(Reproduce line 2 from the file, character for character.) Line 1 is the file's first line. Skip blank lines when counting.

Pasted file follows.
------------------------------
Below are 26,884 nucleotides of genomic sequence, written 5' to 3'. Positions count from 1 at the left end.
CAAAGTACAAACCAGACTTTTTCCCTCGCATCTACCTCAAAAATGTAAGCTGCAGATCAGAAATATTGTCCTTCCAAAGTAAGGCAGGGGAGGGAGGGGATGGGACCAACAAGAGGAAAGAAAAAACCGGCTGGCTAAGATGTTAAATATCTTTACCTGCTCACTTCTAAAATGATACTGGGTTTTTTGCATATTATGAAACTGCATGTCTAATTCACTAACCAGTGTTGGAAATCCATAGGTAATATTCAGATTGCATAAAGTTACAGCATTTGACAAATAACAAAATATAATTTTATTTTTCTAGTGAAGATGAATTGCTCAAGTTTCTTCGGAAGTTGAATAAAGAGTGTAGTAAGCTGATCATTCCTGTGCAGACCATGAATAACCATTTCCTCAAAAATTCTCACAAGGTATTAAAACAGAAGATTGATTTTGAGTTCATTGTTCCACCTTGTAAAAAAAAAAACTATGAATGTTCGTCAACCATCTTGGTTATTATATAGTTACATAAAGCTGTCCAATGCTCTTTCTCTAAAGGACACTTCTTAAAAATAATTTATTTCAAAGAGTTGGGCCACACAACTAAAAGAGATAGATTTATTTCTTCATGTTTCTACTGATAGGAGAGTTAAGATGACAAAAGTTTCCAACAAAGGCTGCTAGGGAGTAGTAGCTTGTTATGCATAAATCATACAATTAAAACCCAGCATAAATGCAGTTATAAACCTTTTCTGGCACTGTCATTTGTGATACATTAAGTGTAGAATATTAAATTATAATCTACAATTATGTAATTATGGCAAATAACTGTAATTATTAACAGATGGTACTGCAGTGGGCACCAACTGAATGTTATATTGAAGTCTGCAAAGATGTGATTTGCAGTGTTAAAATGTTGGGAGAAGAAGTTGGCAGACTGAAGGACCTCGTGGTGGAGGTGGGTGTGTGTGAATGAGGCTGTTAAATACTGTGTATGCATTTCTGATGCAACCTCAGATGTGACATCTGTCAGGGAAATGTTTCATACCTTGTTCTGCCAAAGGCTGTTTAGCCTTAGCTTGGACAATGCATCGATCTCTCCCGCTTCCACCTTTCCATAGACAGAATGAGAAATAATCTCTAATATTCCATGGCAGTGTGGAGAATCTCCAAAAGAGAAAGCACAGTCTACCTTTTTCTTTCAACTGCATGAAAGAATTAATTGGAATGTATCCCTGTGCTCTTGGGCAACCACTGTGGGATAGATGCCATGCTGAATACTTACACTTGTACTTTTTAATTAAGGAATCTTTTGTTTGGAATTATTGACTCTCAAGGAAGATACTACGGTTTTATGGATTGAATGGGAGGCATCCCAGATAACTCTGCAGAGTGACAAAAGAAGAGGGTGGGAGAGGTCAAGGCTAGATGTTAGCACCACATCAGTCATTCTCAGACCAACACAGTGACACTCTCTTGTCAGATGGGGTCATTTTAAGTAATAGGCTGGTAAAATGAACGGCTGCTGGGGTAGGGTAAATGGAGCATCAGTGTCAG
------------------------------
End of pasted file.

CAAAGTACAAACCAGACTTTTTCCCTCGCATCTACCTCAAAAATGTAAGCTGCAGATCAGAAATATTGTCCTTCCAAAGTAAGGCAGGGGAGGGAGGGGATGGGACCAACAAGAGGAAAGAAAAAACCGGCTGGCTAAGATGTTAAATATCTTTACCTGCTCACTTCTAAAATGATACTGGGTTTTTTGCATATTATGAAACTGCATGTCTAATTCACTAACCAGTGTTGGAAATCCATAGGTAATATTCAGATTGCATAAAGTTACAGCATTTGACAAATAACAAAATATAATTTTATTTTTCTAGTGAAGATGAATTGCTCAAGTTTCTTCGGAAGTTGAATAAAGAGTGTAGTAAGCTGATCATTCCTGTGCAGACCATGAATAACCATTTCCTCAAAAATTCTCACAAGGTATTAAAACAGAAGATTGATTTTGAGTTCATTGTTCCACCTTGTAAAAAAAAAAACTATGAATGTTCGTCAACCATCTTGGTTATTATATAGTTACATAAAGCTGTCCAATGCTCTTTCTCTAAAGGACACTTCTTAAAAATAATTTATTTCAAAGAGTTGGGCCACACAACTAAAAGAGATAGATTTATTTCTTCATGTTTCTACTGATAGGAGAGTTAAGATGACAAAAGTTTCCAACAAAGGCTGCTAGGGAGTAGTAGCTTGTTATGCATAAATCATACAATTAAAACCCAGCATAAATGCAGTTATAAACCTTTTCTGGCACTGTCATTTGTGATACATTAAGTGTAGAATATTAAATTATAATCTACAATTATGTAATTATGGCAAATAACTGTAATTATTAACAGATGGTACTGCAGTGGGCACCAACTGAATGTTATATTGAAGTCTGCAAAGATGTGATTTGCAGTGTTAAAATGTTGGGAGAAGAAGTTGGCAGACTGAAGGACCTCGTGGTGGAGGTGGGTGTGTGTGAATGAGGCTGTTAAATACTGTGTATGCATTTCTGATGCAACCTCAGATGTGACATCTGTCAGGGAAATGTTTCATACCTTGTTCTGCCAAAGGCTGTTTAGCCTTAGCTTGGACAATGCATCGATCTCTCCCGCTTCCACCTTTCCATAGACAGAATGAGAAATAATCTCTAATATTCCATGGCAGTGTGGAGAATCTCCAAAAGAGAAAGCACAGTCTACCTTTTTCTTTCAACTGCATGAAAGAATTAATTGGAATGTATCCCTGTGCTCTTGGGCAACCACTGTGGGATAGATGCCATGCTGAATACTTACACTTGTACTTTTTAATTAAGGAATCTTTTGTTTGGAATTATTGACTCTCAAGGAAGATACTACGGTTTTATGGATTGAATGGGAGGCATCCCAGATAACTCTGCAGAGTGACAAAAGAAGAGGGTGGGAGAGGTCAAGGCTAGATGTTAGCACCACATCAGTCATTCTCAGACCAACACAGTGACACTCTCTTGTCAGATGGGGTCATTTTAAGTAATAGGCTGGTAAAATGAACGGCTGCTGGGGTAGGGTAAATGGAGCATCAGTGTCAG